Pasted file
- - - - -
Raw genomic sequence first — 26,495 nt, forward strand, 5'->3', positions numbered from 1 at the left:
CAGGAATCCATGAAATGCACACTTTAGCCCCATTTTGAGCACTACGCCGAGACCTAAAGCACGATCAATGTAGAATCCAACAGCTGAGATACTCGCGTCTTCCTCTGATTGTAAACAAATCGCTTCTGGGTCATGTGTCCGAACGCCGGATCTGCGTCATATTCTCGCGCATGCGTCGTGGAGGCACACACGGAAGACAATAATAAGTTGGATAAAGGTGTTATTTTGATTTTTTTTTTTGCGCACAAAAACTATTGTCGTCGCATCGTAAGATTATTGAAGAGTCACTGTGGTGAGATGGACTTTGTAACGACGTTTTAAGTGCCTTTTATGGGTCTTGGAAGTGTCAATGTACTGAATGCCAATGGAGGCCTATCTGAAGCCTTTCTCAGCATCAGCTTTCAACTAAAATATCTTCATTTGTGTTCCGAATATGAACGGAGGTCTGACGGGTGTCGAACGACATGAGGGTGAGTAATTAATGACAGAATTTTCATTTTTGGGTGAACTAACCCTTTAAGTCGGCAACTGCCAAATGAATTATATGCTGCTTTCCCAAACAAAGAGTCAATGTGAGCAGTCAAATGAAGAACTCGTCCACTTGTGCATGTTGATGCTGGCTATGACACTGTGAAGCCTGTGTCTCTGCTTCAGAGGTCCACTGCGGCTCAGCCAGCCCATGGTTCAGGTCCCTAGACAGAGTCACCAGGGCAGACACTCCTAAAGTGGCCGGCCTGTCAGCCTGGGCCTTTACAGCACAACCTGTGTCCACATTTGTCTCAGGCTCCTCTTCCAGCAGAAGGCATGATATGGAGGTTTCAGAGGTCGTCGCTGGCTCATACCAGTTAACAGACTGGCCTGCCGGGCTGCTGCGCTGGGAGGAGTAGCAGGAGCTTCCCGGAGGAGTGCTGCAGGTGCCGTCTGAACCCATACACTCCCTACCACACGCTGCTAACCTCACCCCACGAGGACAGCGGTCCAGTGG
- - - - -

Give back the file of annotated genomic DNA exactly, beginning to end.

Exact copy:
Raw genomic sequence first — 26,495 nt, forward strand, 5'->3', positions numbered from 1 at the left:
CAGGAATCCATGAAATGCACACTTTAGCCCCATTTTGAGCACTACGCCGAGACCTAAAGCACGATCAATGTAGAATCCAACAGCTGAGATACTCGCGTCTTCCTCTGATTGTAAACAAATCGCTTCTGGGTCATGTGTCCGAACGCCGGATCTGCGTCATATTCTCGCGCATGCGTCGTGGAGGCACACACGGAAGACAATAATAAGTTGGATAAAGGTGTTATTTTGATTTTTTTTTTTGCGCACAAAAACTATTGTCGTCGCATCGTAAGATTATTGAAGAGTCACTGTGGTGAGATGGACTTTGTAACGACGTTTTAAGTGCCTTTTATGGGTCTTGGAAGTGTCAATGTACTGAATGCCAATGGAGGCCTATCTGAAGCCTTTCTCAGCATCAGCTTTCAACTAAAATATCTTCATTTGTGTTCCGAATATGAACGGAGGTCTGACGGGTGTCGAACGACATGAGGGTGAGTAATTAATGACAGAATTTTCATTTTTGGGTGAACTAACCCTTTAAGTCGGCAACTGCCAAATGAATTATATGCTGCTTTCCCAAACAAAGAGTCAATGTGAGCAGTCAAATGAAGAACTCGTCCACTTGTGCATGTTGATGCTGGCTATGACACTGTGAAGCCTGTGTCTCTGCTTCAGAGGTCCACTGCGGCTCAGCCAGCCCATGGTTCAGGTCCCTAGACAGAGTCACCAGGGCAGACACTCCTAAAGTGGCCGGCCTGTCAGCCTGGGCCTTTACAGCACAACCTGTGTCCACATTTGTCTCAGGCTCCTCTTCCAGCAGAAGGCATGATATGGAGGTTTCAGAGGTCGTCGCTGGCTCATACCAGTTAACAGACTGGCCTGCCGGGCTGCTGCGCTGGGAGGAGTAGCAGGAGCTTCCCGGAGGAGTGCTGCAGGTGCCGTCTGAACCCATACACTCCCTACCACACGCTGCTAACCTCACCCCACGAGGACAGCGGTCCAGTGG